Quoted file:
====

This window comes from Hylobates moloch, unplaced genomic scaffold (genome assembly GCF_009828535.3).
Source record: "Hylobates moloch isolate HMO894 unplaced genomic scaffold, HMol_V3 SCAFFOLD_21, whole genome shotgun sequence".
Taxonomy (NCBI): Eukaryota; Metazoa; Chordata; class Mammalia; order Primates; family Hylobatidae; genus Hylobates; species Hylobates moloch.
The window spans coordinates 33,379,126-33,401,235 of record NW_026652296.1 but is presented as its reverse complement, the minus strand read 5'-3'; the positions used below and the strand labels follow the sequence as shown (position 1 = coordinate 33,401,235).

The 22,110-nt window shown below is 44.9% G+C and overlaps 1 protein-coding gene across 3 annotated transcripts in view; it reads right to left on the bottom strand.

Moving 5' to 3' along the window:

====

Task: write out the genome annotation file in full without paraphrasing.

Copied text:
This window comes from Hylobates moloch, unplaced genomic scaffold (genome assembly GCF_009828535.3).
Source record: "Hylobates moloch isolate HMO894 unplaced genomic scaffold, HMol_V3 SCAFFOLD_21, whole genome shotgun sequence".
Taxonomy (NCBI): Eukaryota; Metazoa; Chordata; class Mammalia; order Primates; family Hylobatidae; genus Hylobates; species Hylobates moloch.
The window spans coordinates 33,379,126-33,401,235 of record NW_026652296.1 but is presented as its reverse complement, the minus strand read 5'-3'; the positions used below and the strand labels follow the sequence as shown (position 1 = coordinate 33,401,235).

The 22,110-nt window shown below is 44.9% G+C and overlaps 1 protein-coding gene across 3 annotated transcripts in view; it reads right to left on the bottom strand.

Moving 5' to 3' along the window: